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Summary: 14 observations about living for the Lord successfully.

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OBSERVATIONS I’VE LEARNED ABOUT

THE FOURTH QUARTER

By

Jerry Falwell

1. You live life looking forward, but you understand life looking backwards.

When we’re in grade school, we look forward to junior high school; and when we’re in college we look forward to adulthood. Paul said, “This one thing I do, forgetting those things which are behind and looking forward to those things which are before” (Phil. 3:13). When we’re young, we think we know a lot about the future, but do we? When we get old, we’ve learned a lot about the past; and that’s an advantage.

a. Age 20, a man wants to wake up romantically;

Age 30, wants to wake up married;

Age 40, wants to wake up successful;

Age 50, wants to wake up rich;

Age 60, wants to wake up contented;

Age 70, wants to wake up healthy;

Age 80, he just wants to wake up.

b. People say life begins at 70. I read this about why 70 is such a wonderful age, “Because everybody wants to do something for you. They want to carry your bags, help you up the stairs, give you a lift, pass you a hymnbook in church, or hold a door open for you. When you’re 70, people are very kind to you and they compliment you for no good reason at all; other than the reason that you’ve reached 70. When you reach 70 and forget a name, people forgive you. If you make two appointments for the same hour, or if you forget and don’t show up; they forgive you. When you’re young, people seem to get mad at you for the least occasion, but when you turn 70, they forgive you--no matter what.”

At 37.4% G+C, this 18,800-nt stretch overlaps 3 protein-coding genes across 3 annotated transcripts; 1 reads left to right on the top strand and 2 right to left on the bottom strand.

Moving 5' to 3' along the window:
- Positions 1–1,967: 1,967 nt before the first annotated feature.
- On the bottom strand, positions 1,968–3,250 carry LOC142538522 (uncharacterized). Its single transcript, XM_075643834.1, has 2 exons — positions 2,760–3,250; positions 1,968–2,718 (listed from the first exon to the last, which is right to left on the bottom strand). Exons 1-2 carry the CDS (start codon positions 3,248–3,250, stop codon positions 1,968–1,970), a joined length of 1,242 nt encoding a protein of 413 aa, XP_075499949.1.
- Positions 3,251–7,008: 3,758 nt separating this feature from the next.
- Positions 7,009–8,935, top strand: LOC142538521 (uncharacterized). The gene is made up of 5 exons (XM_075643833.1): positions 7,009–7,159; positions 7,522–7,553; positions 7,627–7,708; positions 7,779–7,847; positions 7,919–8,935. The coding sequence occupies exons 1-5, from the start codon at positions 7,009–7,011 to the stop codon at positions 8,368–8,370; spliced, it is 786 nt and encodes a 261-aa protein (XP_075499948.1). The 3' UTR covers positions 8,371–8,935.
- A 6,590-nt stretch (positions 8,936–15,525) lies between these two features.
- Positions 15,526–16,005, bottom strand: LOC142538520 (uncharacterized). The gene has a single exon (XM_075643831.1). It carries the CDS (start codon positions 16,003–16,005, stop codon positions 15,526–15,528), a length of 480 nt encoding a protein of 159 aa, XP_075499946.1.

2. Your success in the fourth quarter begins long before the game begins.

Your success in the game of life begins on the practice field. You learn the playbook, you practice the plays, you learn how to get along with team members and you mentally get prepared for the game.

My friend, John Maxwell, says that in life if we “play now, we will pay later.” By that he says, if you spend your youth always playing and don’t prepare for life, then you will pay for it later. However, John Maxwell says, “Pay first, you can play later.” By that he means, if we pay the price early in life and learn how to live, how to make money, and how to make our families work, then later on we will enjoy happiness.

I reject the myth that growing older means becoming less useful. As a matter of fact, the opposite is true. How you play in the last quarter determines if you win or lose the game. Those who win the game usually play the best in the fourth quarter. Because I am doing more for God than I have ever done, I now realize that the fourth quarter is the most important quarter in my life. Make it the best quarter in your life.

3. The greatest thing about the fourth quarter, is still being in the game.

Think about all the people who got tired of playing and quit . . . or the coach took them out because they didn’t play well . . . or they didn’t even get in the game in the second half. When the coach leaves you in during the final minutes of the fourth quarter, it’s because the coach believes in you and knows you can get the job done.


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